only issue is her blackness. She has an experience, a different
kind of movement, into that position. Because if you have always
been aware of racism, I think that you develop ways of dealing with
it. I think it was Ama Ata Aidoo who said she didn’t even
know there was such a thing as racism until she came to Germany.
That’s where she learned she was black. So it was a bit the
same for Tambudzai. She knew she was poor, and she knew she was
uneducated because she could see the poverty of her home and she
could see the differences with her relatives who were educated.
But then she had to learn that she was black.
Thien: Yet Nervous
Conditions begins as a very hopeful book. Does this hope come because
she sees her freedom in relatively straightforward terms, that education
will equal emancipation?
Tambudzai starts off as a typical gifted child. She achieves a lot
through her own initiative, and she sees the world as an arena in
which she can act and succeed, no matter what comes. In a childish
way, she thinks of herself as a kind of superwoman, but she cannot
succeed on those terms because there never has been such a person,
there has never been a superman or a superwoman. Sometimes what
one perceives as freedom binds you more tightly.
There was so
much invested during the Rhodesian era in educating Africans only
up to a certain level and for certain tasks. An illusion had to
be created, however, that there was some sort of mobility and fairness
in the system. People like Tambudzai were swept up in that illusion.
She had to find her own painful way out of it.
Thien: At the
beginning, she also looks for freedom through selfhood, and the
concept of unhu. The traditional greeting is “How are you?”
“I am well if you are well too.” Can you describe unhu?
This is a very interesting concept. In South Africa, ubuntu is exactly
the same kind of philosophy, which is “I am because you are”
or “I am because we are.” This is the kind of philosophy
that used to bind villages and communities together until other
forces interrupted those communities. So now I feel that this idea
of “I am because you are”-meaning there is no great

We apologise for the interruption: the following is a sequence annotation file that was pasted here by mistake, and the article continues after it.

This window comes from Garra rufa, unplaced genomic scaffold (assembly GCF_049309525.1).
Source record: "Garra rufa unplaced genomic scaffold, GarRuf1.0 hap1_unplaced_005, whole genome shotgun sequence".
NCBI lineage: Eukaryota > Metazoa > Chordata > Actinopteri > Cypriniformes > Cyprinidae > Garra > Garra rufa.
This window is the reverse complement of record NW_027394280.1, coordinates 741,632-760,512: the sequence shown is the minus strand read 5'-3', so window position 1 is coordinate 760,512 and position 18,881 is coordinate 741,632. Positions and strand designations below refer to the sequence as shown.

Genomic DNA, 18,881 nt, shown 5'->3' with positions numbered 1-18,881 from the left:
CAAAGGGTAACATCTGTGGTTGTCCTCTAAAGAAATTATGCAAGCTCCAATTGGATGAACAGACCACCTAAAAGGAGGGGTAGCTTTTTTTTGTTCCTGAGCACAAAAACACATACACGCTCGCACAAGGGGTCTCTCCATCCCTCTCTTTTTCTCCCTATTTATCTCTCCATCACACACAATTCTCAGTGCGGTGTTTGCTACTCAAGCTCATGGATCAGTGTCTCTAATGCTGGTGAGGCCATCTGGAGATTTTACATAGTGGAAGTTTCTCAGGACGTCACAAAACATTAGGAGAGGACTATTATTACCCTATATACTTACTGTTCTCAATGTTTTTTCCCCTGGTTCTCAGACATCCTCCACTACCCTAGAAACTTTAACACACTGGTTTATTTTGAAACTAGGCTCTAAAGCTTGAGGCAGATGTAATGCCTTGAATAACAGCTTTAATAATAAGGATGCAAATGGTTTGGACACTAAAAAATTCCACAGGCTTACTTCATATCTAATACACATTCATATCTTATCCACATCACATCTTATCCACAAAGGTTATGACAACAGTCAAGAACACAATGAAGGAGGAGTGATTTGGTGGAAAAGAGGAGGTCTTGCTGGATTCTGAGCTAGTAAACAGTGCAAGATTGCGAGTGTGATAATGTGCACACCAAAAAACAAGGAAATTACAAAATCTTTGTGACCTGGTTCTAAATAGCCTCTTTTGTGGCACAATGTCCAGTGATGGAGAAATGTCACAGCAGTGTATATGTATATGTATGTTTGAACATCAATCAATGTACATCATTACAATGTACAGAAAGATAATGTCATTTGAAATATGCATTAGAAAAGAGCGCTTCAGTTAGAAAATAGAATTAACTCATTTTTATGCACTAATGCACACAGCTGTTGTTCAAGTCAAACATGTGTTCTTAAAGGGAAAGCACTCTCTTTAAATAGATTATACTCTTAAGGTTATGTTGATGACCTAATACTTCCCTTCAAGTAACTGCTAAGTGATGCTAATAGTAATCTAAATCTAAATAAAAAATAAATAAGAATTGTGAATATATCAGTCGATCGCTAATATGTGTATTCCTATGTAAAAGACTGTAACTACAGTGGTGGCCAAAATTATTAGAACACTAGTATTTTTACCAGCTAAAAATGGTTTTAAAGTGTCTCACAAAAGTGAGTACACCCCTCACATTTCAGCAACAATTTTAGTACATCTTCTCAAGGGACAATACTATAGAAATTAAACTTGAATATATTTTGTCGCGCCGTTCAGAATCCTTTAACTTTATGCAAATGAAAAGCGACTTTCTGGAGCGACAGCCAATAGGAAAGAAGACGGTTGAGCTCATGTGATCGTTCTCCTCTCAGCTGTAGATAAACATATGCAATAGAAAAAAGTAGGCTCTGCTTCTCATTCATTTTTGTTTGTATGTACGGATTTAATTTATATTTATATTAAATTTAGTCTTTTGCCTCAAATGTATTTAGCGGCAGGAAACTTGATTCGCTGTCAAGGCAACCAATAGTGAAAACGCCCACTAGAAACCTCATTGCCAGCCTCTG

difference between you and me, so if you need something I can give
it to you because I know you’re just like me, and when I need
it you will also give it to me-has been disconnected from its material,
physical base because of the way the world has progressed. Yet people
retain the psychological emotion of it. So here we have a whole
nation of Zimbabweans thinking we’re so wonderful because
we have this unhu. We believe in “I am because we are,”
and certainly, symbolically, we know that’s part of our framework
and our reference, but on the ground it’s not happening anymore
because all the conditions have changed and do not support that
notion. And so this is why there is so much questioning in that
book. Is this really the unhu that I believe in, that I came from?
People are not behaving in that way anymore. Tambudzai does not
resolve it for herself, but I think that there is a kind of a metanarrative
there that shows the complexities, that actually the society has
moved away from unhu even if they think they haven’t.
Thien: I was
fascinated by the idea that personhood, or wholeness, requires reciprocity.
But unhu was completely incompatible with the Rhodesian political
structure, wasn’t it?
Absolutely, I would say so. But I would not only say that it’s
not reciprocated. For sure, when you come out of the confines of
a society that had unhu, you kind of expect to find it elsewhere,
which was baffling to Tambudzai in the beginning. But also, once
you’ve gone outside and you’ve come back, the question
is, do you also experience that from your own people? Or will they
now see you as somebody outside the whole unhu construct? I feel
that she has become an outsider, especially with her mother. You
know, the mother should have been really happy for her daughter,
and then that relation would have been reciprocal. But then Tambudzai
is denied the comforts of home, and the mother is also denied the
benefits of associating with a daughter who has some education and
some access to the exterior world. Even if the construct doesn’t
transfer outside, does it persist when the person comes back? If
not, then the person coming back also becomes part of the fragmentation,
as we see in the third book.
Thien: In the end, the pragmatic ones who accept
the status quo, which is white rule, seem to flourish. Halfway through
the trilogy, Tambu has refused to accept society as it is, and she
nearly loses herself. Why?
When I write, I try not to put messages in but to say, Are we here
or are we there? You’ll find people who are willing to accept
what happens at the advertising agency, thinking, Well okay, the
money I’m getting is better than sweeping floors somewhere.
So they protect their position. And then there are the type of people
who will talk about it at parties or when they’re with their
friends and just shake their heads and laugh. But can that be said
to be emancipation? It’s this internalization of your own
inferiority that Tambudzai has to struggle against. The question
becomes, Do you identify with the sector of society that has money
and business opportunities? That’s what people aspired to
before. Or do you identify with other women like yourself? Where
do you place yourself?
I realize that
creative women often do not fit easily into certain paradigms. I
think to myself, Then where do they go? Where do they go? Because
I feel that these women have so much to contribute, that they just
see things in a different way. Every society has people like that
and marginalizes them in some way. So it’s a very difficult
Thien: Can I
detour here and ask how you left medicine? You were at Cambridge
and you came home and went in an entirely different direction.
I’d been studying psychology at the University of Zimbabwe,